Standard Parallel Algorithms Have Arrived

Parallel algorithms are here! Parallel algorithms are now standard, accessible in VisualStudio 2017 (version 15.8). According to a wonderful Microsoft blog C++17 parallel algorithms are no longer experimental. Algorithms such as sort, for_each, reduce, equal, count, and many more. This give us a standard and portable way to use all of the cores in a multi-core processor.

These algorithms work with many different kinds of standard C++ containers, such as arrays, vectors, and others, while providing good acceleration by using multiple cores.

Let’s see how well parallel sorting performs.

Performance

Benchmarks were ran on a quad-core laptop (i5-6300HQ), using an array filled with random floating-point values. Benchmarks are of standard C++ serial sort, standard C++ parallel sort, and my Parallel Merge Sort.

Testing with 1000000 doubles...
Serial: Lowest: 2347 Highest: 4.29496e+09 Time: 120.499663ms
Serial: Lowest: 2347 Highest: 4.29496e+09 Time: 121.635664ms
Serial: Lowest: 2347 Highest: 4.29496e+09 Time: 117.235660ms
Serial: Lowest: 2347 Highest: 4.29496e+09 Time: 117.451216ms
Serial: Lowest: 2347 Highest: 4.29496e+09 Time: 118.211661ms
Parallel: Lowest: 2347 Highest: 4.29496e+09 Time: 37.851144ms
Parallel: Lowest: 2347 Highest: 4.29496e+09 Time: 43.169372ms
Parallel: Lowest: 2347 Highest: 4.29496e+09 Time: 37.050255ms
Parallel: Lowest: 2347 Highest: 4.29496e+09 Time: 37.505367ms
Parallel: Lowest: 2347 Highest: 4.29496e+09 Time: 37.612923ms

Benchmarking Parallel Merge Sort Hybrid with 1000000 doubles...
Parallel Merge Sort: Lowest: 2347 Highest: 4.29496e+09 Time: 32.424918ms
Parallel Merge Sort: Lowest: 2347 Highest: 4.29496e+09 Time: 31.051583ms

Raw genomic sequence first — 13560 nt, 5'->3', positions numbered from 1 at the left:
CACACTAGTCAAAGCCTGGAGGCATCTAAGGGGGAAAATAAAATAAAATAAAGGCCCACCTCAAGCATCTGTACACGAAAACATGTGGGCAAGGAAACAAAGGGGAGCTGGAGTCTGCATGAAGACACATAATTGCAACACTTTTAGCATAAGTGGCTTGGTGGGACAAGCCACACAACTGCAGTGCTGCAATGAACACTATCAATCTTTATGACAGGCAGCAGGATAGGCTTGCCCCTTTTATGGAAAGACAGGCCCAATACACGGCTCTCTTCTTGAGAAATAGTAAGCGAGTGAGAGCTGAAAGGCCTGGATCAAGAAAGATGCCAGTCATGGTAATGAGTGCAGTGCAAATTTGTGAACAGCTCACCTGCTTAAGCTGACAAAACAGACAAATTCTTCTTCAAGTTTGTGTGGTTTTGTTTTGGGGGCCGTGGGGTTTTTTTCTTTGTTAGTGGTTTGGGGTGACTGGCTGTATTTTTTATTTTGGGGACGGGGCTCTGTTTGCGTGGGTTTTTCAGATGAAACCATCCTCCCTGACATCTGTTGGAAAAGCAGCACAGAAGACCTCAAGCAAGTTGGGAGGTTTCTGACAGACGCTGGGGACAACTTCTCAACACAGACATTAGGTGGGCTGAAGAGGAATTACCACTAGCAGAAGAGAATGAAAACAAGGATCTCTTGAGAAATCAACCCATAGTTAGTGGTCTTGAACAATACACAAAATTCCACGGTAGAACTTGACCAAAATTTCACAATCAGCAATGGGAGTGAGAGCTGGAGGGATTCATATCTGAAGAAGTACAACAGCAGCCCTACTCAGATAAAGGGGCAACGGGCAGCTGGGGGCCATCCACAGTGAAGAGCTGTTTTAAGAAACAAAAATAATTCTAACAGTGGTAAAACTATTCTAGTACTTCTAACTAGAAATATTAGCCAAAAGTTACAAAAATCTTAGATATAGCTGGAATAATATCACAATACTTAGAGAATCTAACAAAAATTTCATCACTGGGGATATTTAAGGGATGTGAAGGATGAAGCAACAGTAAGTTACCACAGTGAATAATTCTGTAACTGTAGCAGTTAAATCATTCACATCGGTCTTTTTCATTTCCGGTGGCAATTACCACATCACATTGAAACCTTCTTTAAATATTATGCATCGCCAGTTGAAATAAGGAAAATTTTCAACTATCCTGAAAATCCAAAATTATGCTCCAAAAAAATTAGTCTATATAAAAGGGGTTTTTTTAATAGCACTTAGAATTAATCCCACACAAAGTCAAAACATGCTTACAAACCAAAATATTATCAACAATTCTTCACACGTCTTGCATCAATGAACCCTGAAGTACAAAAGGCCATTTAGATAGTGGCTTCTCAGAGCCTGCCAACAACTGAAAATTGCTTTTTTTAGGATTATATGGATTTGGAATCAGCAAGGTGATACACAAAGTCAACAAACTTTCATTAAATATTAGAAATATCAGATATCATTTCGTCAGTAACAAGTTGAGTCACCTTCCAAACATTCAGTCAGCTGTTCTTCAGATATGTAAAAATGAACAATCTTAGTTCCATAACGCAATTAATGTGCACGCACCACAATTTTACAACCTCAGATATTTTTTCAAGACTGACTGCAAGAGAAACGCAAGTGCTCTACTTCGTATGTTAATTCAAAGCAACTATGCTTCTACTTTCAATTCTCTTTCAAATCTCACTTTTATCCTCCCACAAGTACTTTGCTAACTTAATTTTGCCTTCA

Parallel Merge Sort: Lowest: 2347 Highest: 4.29496e+09 Time: 33.692030ms
Parallel Merge Sort: Lowest: 2347 Highest: 4.29496e+09 Time: 31.068028ms
Parallel Merge Sort: Lowest: 2347 Highest: 4.29496e+09 Time: 30.304027ms

Parallel sort runs about 3X faster on a quad-core processor. Parallel Merge sort is about 20% faster than C++17 standard sort. However, currently it only works on C++ arrays of any data type, but does not yet support vector and other standard containers.

The same benchmark was run on a six-core Xeon E5-1630 v3:

Testing with 1000000 doubles...
Serial: Lowest: 23131 Highest: 4.29496e+09 Time: 120.422200ms
Serial: Lowest: 23131 Highest: 4.29496e+09 Time: 139.577000ms
Serial: Lowest: 23131 Highest: 4.29496e+09 Time: 131.653900ms
Serial: Lowest: 23131 Highest: 4.29496e+09 Time: 133.844600ms
Serial: Lowest: 23131 Highest: 4.29496e+09 Time: 127.753400ms
Parallel: Lowest: 23131 Highest: 4.29496e+09 Time: 30.881100ms
Parallel: Lowest: 23131 Highest: 4.29496e+09 Time: 31.424800ms
Parallel: Lowest: 23131 Highest: 4.29496e+09 Time: 33.881600ms
Parallel: Lowest: 23131 Highest: 4.29496e+09 Time: 27.058000ms
Parallel: Lowest: 23131 Highest: 4.29496e+09 Time: 23.983100ms

Benchmarking Parallel Merge Sort Hybrid with 1000000 doubles...
Parallel Merge Sort: Lowest: 23131 Highest: 4.29496e+09 Time: 21.461700ms
Parallel Merge Sort: Lowest: 23131 Highest: 4.29496e+09 Time: 20.749000ms
Parallel Merge Sort: Lowest: 23131 Highest: 4.29496e+09 Time: 26.031400ms
Parallel Merge Sort: Lowest: 23131 Highest: 4.29496e+09 Time: 20.169000ms
Parallel Merge Sort: Lowest: 23131 Highest: 4.29496e+09 Time: 24.965300ms

Parallel sort speeds up by about 4X over serial sort on a six-core processor. Parallel Merge Sort is the fastest algorithm on both computers. Six-core is nearly 50% faster than quad-core.

Source Code

All of the code that generated the above benchmarks is available in a GitHub repo. Included is a complete VisualStudio 2017 solution, which has C++17 parallel sorting example, and all of the source code for the Parallel Merge Sort (see blog) and Parallel Merge Sort (see blog).

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